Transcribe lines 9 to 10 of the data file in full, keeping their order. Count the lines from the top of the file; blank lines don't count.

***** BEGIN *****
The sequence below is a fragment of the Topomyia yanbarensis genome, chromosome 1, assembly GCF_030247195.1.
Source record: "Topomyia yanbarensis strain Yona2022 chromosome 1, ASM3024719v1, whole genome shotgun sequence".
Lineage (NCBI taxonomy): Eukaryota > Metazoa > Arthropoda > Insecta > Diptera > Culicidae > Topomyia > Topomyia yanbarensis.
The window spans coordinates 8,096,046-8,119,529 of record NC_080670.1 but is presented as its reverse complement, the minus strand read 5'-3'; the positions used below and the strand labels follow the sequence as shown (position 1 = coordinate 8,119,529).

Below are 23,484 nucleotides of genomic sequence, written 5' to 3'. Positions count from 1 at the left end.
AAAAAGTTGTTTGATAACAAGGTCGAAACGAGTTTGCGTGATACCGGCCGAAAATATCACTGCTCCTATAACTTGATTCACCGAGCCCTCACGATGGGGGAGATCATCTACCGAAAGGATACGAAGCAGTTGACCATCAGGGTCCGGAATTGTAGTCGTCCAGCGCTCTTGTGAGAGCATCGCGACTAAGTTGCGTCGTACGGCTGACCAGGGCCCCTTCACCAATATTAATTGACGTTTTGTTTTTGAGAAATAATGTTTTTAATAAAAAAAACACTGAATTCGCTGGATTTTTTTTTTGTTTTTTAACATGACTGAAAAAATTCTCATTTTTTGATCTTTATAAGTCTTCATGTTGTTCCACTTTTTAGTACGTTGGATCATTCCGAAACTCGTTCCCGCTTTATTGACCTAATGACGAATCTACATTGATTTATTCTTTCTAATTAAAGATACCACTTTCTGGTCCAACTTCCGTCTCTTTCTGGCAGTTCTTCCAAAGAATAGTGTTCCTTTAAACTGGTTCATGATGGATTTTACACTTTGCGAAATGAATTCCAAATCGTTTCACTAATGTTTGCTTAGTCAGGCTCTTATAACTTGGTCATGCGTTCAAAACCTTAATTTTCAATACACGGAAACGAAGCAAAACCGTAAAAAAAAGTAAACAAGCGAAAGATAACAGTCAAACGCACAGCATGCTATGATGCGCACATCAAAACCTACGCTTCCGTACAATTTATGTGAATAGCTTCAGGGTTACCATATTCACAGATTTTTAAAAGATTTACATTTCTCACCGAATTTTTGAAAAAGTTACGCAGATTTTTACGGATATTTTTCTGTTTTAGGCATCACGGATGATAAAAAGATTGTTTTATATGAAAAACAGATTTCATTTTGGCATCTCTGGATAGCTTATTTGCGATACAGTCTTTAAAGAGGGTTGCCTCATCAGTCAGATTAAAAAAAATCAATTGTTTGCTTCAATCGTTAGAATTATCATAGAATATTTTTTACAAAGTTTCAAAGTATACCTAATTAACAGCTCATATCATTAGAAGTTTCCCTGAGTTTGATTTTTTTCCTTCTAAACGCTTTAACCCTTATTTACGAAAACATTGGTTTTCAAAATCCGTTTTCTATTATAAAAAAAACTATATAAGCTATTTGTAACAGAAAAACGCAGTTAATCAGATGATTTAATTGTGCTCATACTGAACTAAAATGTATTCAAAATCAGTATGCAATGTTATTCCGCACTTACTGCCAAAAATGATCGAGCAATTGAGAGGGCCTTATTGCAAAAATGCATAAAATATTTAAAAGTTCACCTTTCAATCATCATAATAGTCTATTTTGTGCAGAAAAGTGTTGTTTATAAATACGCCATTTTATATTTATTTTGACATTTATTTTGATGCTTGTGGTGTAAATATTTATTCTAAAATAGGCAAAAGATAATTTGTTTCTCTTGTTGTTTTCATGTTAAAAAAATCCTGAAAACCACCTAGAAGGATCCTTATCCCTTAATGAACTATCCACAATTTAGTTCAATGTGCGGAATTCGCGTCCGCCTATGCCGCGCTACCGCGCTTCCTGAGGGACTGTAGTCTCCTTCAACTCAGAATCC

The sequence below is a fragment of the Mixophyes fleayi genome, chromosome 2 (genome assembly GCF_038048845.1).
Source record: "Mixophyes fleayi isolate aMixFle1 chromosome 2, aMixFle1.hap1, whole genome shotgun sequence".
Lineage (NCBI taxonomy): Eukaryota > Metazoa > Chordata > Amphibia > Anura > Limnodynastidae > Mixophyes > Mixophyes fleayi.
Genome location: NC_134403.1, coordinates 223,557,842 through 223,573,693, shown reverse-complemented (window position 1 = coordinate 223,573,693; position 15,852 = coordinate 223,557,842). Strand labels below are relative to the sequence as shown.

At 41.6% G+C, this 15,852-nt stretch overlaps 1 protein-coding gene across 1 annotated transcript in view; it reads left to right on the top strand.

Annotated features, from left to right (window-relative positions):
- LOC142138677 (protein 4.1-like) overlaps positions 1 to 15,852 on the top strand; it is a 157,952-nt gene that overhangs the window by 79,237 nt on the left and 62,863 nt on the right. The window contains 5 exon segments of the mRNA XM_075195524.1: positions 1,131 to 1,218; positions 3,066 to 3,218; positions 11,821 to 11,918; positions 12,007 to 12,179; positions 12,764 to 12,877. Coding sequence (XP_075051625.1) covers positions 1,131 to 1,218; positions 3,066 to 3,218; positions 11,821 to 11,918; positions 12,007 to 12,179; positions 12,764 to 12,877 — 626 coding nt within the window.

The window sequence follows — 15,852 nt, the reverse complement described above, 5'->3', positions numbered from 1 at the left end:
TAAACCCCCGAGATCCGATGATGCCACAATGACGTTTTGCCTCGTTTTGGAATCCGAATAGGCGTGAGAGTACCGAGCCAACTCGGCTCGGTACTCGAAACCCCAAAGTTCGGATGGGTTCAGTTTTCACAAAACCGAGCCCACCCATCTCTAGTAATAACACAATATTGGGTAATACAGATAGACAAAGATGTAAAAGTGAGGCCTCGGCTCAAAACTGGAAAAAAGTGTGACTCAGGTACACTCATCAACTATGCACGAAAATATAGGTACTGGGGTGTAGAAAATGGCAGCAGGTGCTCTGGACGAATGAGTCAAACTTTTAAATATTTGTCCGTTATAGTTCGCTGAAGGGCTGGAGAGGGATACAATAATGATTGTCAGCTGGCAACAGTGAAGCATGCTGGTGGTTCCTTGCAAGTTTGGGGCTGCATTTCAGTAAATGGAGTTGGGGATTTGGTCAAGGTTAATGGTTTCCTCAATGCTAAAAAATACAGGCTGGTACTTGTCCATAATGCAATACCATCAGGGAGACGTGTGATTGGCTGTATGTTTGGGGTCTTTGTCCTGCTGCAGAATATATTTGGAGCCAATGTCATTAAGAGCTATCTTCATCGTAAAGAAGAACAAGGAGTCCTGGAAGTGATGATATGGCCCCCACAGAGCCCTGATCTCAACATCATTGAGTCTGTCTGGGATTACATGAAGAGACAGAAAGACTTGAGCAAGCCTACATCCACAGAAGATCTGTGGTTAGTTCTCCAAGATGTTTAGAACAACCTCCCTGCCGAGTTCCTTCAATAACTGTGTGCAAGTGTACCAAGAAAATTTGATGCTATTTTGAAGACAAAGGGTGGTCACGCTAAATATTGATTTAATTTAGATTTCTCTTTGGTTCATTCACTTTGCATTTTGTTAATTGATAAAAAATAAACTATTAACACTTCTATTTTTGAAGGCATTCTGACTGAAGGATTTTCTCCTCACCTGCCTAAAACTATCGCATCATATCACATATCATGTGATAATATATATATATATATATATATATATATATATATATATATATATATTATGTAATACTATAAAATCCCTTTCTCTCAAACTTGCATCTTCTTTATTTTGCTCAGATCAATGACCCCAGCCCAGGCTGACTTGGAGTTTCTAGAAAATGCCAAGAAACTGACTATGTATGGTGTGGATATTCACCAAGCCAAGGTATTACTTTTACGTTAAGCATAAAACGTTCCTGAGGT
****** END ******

Lineage (NCBI taxonomy): Eukaryota > Metazoa > Chordata > Amphibia > Anura > Limnodynastidae > Mixophyes > Mixophyes fleayi.
Genome location: NC_134403.1, coordinates 223,557,842 through 223,573,693, shown reverse-complemented (window position 1 = coordinate 223,573,693; position 15,852 = coordinate 223,557,842). Strand labels below are relative to the sequence as shown.